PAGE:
Gamer girl stereotypes and realities
By Brittney MacDonald, Contributor
Recently, a friend of mine was playing Left 4 Dead and came across an enemy player who, let’s just say was less than skilled. So as any good, upstanding player would do, my friend proceeded to rip the enemy a digital new one to gain kill points for their team. In response, the opposing player said “HEY immmma a girl stop it btich!” (word for word, typo and all).
Admittedly, picking on a weak player may not have been the gentlemanly thing to do—but then again, my friend doesn’t have to be a gentleman: my friend is a tiny girl who works at a tea house and likes to wear lace dresses.
I’ve been playing games since Sega Genesis, and I wasn’t always fantastic at them. Honestly, I pretty much sucked until the PS2 rolled around, but at no time did I blame my vagina for holding me back. Strangely enough, though, female gamers have a pretty bad reputation. “Gamer girls,” as they’re called, have taken over the Internet, and not in a good way. They’re the ones on your computer screen who pose suggestively with a console controller. They might have played a game of Super Smash Bros or been cannon fodder in a game of Halo, and now they’re “like, OMG, such a nerd!”—but their main goal is attention.
These are the types of girls who had me playing as a male avatar in my World of Warcraft heyday. In fact, I played in a guild for two years before they even found out I wasn’t a guy. Sadly, even though we had gamed together for so long, their opinion of me changed and I eventually left to seek bigger and better things; things where I didn’t have to have a penis to be part of the cool kids’ club.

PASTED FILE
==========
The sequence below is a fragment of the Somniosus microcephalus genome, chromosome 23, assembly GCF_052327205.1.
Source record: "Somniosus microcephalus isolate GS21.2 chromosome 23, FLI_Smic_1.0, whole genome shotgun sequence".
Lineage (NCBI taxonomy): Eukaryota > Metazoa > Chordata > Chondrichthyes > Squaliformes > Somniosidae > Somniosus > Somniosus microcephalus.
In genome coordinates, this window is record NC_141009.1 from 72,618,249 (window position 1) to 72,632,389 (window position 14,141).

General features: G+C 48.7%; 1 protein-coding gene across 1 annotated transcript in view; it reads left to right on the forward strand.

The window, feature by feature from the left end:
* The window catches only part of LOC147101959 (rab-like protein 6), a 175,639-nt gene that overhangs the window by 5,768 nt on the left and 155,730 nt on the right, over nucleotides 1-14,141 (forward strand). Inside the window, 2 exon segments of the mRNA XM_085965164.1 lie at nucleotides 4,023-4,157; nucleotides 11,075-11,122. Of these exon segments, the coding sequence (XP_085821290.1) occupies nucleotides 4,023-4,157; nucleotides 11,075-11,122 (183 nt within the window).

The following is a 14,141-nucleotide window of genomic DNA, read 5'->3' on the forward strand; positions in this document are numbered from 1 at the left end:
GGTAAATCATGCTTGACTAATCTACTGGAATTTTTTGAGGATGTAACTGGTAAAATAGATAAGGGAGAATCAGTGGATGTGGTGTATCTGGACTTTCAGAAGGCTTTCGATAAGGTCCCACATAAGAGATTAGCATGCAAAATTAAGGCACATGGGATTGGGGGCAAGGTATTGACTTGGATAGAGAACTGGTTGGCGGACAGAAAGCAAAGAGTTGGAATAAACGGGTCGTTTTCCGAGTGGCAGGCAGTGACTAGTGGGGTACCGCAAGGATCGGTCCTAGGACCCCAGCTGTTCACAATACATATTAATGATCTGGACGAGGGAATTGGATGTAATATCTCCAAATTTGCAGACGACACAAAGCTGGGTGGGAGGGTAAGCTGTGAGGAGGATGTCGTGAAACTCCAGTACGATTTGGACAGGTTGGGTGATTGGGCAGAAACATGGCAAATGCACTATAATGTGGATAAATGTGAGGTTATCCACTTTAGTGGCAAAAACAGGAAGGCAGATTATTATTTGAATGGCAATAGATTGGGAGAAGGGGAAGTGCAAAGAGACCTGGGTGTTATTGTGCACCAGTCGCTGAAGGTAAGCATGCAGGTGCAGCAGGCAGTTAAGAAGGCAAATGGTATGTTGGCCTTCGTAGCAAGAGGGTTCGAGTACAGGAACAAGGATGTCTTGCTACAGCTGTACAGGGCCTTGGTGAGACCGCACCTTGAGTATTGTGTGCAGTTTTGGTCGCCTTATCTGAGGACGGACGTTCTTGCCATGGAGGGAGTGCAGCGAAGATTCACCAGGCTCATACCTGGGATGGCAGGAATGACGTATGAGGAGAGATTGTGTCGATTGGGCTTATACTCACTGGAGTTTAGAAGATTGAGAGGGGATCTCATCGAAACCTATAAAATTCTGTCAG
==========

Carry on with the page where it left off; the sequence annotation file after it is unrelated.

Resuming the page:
Nowadays, I don’t bother to hide the fact I’m a girl. I play as whatever I feel like, be it as a cat-girl in Final Fantasy XIV or as a lady champion in League of Legends. I take full advantage of the fact I’m still underestimated on occasion—mostly with headshots. But that doesn’t change the stereotype, and that won’t stop guys from approaching me at conventions and accusing me of being a fraud. Now, I could challenge each and every one of them to a game of Injustice and see who comes out on top—and I have on occasion—but that seems really tedious.
So I’ve decided on a different route: welcome, “gamer girls”! Pretty revolutionary, right? I don’t care about your motivations for trying a game, or if you’re kind of stupid and assume your gender somehow gives you a pass. Eventually, everyone smartens up. They either learn to play or they tire of being humiliated and toddle off back to their makeup and Tetris. My point is that even the best gamers start somewhere, and that’s true for both men and women.
All these “gamer girls” posting pictures on their Instagram could one day be the future pros you see winning the big money at tournaments. The truth is that if anything is going to change the stereotype of the female gamer, it’s more females getting into games. Eventually there will be so many of us the menfolk will have to run for the hills—or at least bob and weave to avoid our crosshairs.